• United States
    • U.S. Court of Appeals — Tenth Circuit
    • November 18, 1987
    ...to the United States Constitution. Application of the Act carries both a statutory and a constitutional mandate. See Anaya v. Baker, 427 F.2d 73, 75 (10th Cir.1970) (application of the Act governed by mandates of the Sixth Amendment); see also United States v. Harris, 707 F.2d 653, 662 (2nd......
  • State ex rel. Partain v. Oakley, 13692
    • United States
    • West Virginia Supreme Court
    • July 23, 1976
    ...if he legitimately lacks the financial resources to employ an attorney, the court must appoint counsel to defend him. Anaya v. Baker, 427 F.2d 73 (10th Cir. 1970); U.S. v. Cohen, 419 F.2d 1124 (8th Cir. 1969); In re Smiley, 66 Cal.2d 606, 58 Cal.Rptr. 579, 427 P.2d 179 (1967). See also, Har......
  • U.S. v. Zelenka
    • United States
    • U.S. District Court — Middle District of Tennessee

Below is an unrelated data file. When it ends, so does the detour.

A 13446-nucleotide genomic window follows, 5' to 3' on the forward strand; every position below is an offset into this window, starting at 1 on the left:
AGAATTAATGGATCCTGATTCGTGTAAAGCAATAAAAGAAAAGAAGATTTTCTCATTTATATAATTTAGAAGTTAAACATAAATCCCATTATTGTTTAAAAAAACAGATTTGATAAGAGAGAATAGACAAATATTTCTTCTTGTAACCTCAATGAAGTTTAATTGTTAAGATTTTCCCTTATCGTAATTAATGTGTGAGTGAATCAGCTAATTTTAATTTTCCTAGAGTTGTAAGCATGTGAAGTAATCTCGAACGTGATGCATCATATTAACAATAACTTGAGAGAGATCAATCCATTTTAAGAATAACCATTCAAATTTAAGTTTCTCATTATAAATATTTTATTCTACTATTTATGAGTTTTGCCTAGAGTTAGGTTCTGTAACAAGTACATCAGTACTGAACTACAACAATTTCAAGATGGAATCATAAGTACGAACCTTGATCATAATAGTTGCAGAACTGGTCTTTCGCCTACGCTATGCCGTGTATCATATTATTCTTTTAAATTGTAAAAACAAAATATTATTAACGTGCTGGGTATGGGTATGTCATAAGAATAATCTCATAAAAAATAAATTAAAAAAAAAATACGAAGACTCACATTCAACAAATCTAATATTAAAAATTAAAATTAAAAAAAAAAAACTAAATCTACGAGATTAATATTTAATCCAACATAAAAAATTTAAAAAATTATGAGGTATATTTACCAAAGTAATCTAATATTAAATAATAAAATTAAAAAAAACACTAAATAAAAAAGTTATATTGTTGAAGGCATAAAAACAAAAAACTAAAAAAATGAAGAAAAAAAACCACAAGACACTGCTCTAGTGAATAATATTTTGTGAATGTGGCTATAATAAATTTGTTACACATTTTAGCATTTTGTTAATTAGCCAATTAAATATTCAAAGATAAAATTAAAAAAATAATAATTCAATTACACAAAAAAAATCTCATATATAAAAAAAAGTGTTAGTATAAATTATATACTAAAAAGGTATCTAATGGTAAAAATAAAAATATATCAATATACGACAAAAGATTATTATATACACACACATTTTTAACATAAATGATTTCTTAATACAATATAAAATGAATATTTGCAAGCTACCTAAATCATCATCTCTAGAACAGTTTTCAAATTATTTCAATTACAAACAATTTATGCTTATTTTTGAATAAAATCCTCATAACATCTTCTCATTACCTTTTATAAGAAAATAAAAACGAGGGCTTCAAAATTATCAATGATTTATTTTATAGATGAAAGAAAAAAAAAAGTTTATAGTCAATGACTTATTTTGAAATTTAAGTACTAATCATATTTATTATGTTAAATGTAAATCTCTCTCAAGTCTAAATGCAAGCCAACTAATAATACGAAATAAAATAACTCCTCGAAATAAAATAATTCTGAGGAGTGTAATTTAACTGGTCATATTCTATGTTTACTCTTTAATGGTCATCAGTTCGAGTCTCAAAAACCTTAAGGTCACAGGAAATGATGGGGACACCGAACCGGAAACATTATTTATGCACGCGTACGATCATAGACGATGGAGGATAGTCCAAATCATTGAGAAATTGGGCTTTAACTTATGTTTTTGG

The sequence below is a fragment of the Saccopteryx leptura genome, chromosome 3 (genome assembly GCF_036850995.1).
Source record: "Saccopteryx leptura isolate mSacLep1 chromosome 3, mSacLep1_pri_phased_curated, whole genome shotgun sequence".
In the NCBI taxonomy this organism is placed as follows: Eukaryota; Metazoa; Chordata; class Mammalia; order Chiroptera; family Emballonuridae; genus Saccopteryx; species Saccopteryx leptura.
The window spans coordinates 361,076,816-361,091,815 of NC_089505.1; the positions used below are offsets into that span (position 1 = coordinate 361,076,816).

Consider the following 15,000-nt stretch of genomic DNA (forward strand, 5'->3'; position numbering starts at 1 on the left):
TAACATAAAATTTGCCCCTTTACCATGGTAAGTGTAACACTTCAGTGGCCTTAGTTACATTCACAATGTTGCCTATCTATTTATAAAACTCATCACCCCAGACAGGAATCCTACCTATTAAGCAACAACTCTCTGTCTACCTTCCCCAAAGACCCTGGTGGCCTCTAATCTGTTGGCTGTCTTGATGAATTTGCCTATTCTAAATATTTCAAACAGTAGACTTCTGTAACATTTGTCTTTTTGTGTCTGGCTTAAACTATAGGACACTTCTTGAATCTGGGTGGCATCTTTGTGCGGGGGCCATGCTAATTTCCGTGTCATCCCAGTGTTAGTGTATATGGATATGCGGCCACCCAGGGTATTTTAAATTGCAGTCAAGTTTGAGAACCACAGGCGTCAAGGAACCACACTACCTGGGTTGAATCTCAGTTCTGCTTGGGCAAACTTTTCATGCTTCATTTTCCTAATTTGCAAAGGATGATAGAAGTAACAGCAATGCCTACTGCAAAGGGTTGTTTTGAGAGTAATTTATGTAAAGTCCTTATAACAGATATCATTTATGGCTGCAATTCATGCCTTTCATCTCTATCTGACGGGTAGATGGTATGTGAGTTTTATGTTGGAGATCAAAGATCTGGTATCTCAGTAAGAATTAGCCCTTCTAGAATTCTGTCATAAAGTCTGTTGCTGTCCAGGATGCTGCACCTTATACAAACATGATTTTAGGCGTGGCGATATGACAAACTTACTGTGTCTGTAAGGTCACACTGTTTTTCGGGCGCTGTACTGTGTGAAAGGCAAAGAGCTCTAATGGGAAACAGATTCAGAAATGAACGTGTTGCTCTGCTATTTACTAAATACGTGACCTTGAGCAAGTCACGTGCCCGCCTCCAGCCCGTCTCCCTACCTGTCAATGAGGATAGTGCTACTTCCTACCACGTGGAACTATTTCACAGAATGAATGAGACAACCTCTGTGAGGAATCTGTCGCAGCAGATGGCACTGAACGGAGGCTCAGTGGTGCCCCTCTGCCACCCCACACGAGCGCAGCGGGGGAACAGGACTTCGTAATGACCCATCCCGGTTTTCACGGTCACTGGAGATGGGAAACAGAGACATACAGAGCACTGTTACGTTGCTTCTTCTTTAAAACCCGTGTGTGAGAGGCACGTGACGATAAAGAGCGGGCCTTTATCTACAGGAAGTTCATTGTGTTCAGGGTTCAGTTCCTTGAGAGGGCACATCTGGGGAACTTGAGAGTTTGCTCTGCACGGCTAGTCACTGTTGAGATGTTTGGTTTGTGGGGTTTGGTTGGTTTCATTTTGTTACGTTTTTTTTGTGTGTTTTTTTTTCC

• November 24, 1999
    ...[S]ixth [A]mendment right to counsel"). Thus, application of the CJA is governed by the mandates of the Sixth Amendment. Anaya v. Baker, 427 F.2d 73, 75 (10th Cir.1970); see also Fed. R.Crim.P. Under the CJA, counsel must be appointed if the court is satisfied "after appropriate inquiry" th......
  • State of Okla. v. McCOY
    • United States
    • Oklahoma Supreme Court
    • September 21, 2010
    ...under the Sixth Amendment to the United States Constitution. United States v. Barcelon, 833 F.2d 894, 896 (10th Cir.1987); Anaya v. Baker, 427 F.2d 73 (10th Cir.1970). The CJA contemplates that a substantial proportion of the appointments made under the Act will be to private attorneys who ......